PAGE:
My name is Rory Doran, I am a 31 year old golf professional from County Down in Northern Ireland, I live in Melbourne, and I love AFL. Or should I say, more importantly, I love The Richmond Football Club.
“You support Richmond?!? Of all the teams you could’ve picked… you chose Richmond?”
This is a question (or possibly just a statement) that I have been faced with a lot since I arrived in Melbourne just over 4 and a half years ago. In fact, 4 years and 7 months ago I had never even heard of The Richmond Football Club. I was teaching a young Gaelic footballer how to stop slicing his tee shots on a cold and dreary September Irish morning when I delivered him the news that I was moving to Melbourne to work at the beautiful Kingston Heath Golf Club in the coming weeks. His eyes lit up and he delivered these words, so passionately as if he was moving there with me, “You’ve got to get into AFL! You’ve got to go for Richmond!”.
This young man’s name was Ben O’Reilly (doesn’t sound very Irish, does he?!?) and at the time his brother, Jamie O’Reilly was an overseas recruit at the Richmond Tigers. Once he made this statement I duly agreed to ‘barrack’ (a word I had never heard used in this context) for Richmond, provided that he would hurry up and hit a few more balls before the next sleet shower passed overhead. I didn’t think about Aussie Rules Football again, or Richmond FC, until I landed in Melbourne a month or so later.
From then on I honestly can’t remember life without AFL. I arrived the week after the 2011 Grand Final and was living with a bunch of guys who lived and breathed ‘footy’ – which was how I now needed to refer to it. It took me a little while to refer to the game that my beloved Manchester United played so well in my youth as ‘soccer’ or ‘the round ball game’.
One of my housemates, Lucas Mannix (who I had never met before), was a mad Richmond fan and he took it upon himself to educate me on Australia’s national game. Lucas pretty much had me glued to the then-new 24/7 Foxtel Footy channel watching re-runs, learning the rules, who the best players were, who the worst players were, which teams you loved beating, and which teams Richmond were always expected to beat easily but never quite managed to! He also informed me that the number ‘9’ had become deeply entrenched in Richmond’s recent history and that this was definitely not a good thing.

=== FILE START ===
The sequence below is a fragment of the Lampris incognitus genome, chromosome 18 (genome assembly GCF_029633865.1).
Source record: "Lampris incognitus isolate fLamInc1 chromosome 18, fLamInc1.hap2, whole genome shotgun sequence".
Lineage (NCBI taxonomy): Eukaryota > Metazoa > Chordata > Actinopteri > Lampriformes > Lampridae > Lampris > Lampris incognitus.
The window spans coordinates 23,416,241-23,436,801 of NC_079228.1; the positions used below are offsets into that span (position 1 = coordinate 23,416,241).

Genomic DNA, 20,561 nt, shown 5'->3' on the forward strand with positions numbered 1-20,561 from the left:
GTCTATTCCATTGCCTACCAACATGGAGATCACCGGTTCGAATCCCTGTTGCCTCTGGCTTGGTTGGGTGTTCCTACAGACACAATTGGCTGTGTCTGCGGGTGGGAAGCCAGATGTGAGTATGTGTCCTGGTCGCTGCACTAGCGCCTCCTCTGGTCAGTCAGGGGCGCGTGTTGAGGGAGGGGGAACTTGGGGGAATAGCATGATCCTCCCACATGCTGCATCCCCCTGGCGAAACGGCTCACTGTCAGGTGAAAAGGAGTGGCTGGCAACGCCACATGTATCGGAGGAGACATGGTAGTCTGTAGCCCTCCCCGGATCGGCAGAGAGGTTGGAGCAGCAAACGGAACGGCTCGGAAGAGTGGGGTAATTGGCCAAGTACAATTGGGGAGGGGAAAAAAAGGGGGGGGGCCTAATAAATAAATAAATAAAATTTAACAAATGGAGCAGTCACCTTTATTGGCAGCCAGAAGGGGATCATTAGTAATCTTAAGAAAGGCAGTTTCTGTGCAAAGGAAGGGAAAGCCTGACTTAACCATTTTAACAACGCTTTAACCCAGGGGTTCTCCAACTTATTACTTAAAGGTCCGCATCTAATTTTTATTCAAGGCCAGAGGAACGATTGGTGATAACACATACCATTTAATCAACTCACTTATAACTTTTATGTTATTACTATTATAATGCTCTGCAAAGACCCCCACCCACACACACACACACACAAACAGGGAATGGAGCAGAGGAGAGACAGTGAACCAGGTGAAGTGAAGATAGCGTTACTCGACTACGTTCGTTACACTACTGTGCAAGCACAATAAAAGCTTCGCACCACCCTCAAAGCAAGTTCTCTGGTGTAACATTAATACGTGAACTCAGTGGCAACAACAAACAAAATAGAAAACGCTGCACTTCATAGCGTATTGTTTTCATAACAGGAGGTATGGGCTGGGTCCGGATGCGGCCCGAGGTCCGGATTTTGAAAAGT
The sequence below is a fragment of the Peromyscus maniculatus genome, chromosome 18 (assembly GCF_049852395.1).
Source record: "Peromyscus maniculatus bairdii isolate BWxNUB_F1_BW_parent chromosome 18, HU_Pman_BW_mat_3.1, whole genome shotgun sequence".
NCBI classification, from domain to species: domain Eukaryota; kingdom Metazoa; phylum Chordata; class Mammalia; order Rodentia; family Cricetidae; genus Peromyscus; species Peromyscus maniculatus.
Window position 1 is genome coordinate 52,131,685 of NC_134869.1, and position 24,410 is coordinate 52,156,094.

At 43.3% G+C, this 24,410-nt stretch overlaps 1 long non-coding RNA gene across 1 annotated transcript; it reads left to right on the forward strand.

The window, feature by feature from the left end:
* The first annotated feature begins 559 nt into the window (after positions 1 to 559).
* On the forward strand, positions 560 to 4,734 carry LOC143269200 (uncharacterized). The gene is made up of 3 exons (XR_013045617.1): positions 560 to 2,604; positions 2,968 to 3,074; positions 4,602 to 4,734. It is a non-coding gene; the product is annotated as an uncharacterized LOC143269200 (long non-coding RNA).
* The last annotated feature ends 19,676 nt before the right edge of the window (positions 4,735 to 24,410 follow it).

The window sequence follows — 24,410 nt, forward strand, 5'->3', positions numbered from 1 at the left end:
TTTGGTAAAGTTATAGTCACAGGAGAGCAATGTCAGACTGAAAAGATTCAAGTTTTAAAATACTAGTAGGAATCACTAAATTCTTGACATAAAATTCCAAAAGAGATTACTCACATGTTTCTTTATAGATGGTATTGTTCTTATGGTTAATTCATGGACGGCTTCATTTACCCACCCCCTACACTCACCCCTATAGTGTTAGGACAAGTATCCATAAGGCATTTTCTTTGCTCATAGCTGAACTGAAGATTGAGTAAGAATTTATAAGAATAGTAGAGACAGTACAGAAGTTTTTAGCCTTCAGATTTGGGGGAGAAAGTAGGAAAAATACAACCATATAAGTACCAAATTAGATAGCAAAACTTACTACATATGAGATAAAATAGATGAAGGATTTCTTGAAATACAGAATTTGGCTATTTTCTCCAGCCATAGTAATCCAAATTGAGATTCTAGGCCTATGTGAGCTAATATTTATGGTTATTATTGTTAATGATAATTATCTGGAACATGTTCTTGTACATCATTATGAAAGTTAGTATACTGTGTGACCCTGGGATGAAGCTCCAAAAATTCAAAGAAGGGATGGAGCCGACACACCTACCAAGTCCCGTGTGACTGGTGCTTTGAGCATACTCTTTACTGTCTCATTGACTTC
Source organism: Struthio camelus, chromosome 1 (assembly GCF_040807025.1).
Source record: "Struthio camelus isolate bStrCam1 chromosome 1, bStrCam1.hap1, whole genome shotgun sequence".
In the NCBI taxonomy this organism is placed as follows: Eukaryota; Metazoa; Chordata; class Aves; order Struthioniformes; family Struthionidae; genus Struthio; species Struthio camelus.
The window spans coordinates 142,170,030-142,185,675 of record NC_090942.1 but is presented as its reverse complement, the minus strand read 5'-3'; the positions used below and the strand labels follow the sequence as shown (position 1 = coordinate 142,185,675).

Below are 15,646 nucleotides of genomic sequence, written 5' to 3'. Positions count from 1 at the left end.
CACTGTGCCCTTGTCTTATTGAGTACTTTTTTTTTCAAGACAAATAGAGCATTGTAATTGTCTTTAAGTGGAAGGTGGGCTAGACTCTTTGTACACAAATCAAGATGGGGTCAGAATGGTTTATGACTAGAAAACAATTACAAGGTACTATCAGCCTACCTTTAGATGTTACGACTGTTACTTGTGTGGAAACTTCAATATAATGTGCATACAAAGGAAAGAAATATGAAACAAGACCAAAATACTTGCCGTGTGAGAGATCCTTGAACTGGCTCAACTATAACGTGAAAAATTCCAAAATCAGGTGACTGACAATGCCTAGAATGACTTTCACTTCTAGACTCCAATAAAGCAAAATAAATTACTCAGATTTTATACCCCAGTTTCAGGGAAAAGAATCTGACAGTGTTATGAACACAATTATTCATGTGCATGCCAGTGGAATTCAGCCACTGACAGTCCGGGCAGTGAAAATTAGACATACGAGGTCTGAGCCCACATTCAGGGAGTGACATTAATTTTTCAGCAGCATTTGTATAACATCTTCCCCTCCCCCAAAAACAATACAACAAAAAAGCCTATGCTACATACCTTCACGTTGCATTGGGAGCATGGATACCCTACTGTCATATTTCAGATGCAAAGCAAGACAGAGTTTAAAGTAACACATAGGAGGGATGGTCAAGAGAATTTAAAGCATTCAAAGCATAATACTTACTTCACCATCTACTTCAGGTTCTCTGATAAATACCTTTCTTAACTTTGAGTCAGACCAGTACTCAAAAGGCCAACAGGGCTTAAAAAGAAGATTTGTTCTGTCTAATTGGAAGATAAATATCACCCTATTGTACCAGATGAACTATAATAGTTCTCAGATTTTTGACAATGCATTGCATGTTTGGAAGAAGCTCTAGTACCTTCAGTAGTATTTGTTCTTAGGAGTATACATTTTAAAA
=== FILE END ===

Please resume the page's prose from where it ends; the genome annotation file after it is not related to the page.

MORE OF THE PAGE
Nearly 6 months of this indoctrination continued and the 2012 footy season was on our doorstep. I’ll never forget wearing the Richmond guernsey and the famous yellow & black scarf for the first time, getting onto the jam-packed train to Richmond station and alighting to make the pilgrimage towards the floodlit MCG on a Thursday evening in March.
The opening siren hadn’t even sounded and I was already hooked. The sense of euphoria and nervous expectation of upwards of 80,000 people was so real you could nearly see it in the air. I was amazed, especially after how passionately my AFL ‘tutors’ had described the rivalries within the game, how the fans of both teams were sitting side-by-side. This was in stark contrast to any experience I had previously of sporting crowds of this magnitude, namely the English Premier League games I had watched at Old Trafford where fans of each team had to be not only separated but also let out of the ground at separate times to avoid conflict. This measured passion, and mutual respect for fellow AFL fans, was so clearly visible for an outsider like me going to watch my first ever game. It was so refreshing to see that there was no hate, no politics, no bravado… Just thousands and thousands of people there with a common interest- to watch a spectacle that they had so clearly missed for the 6 months of the off-season!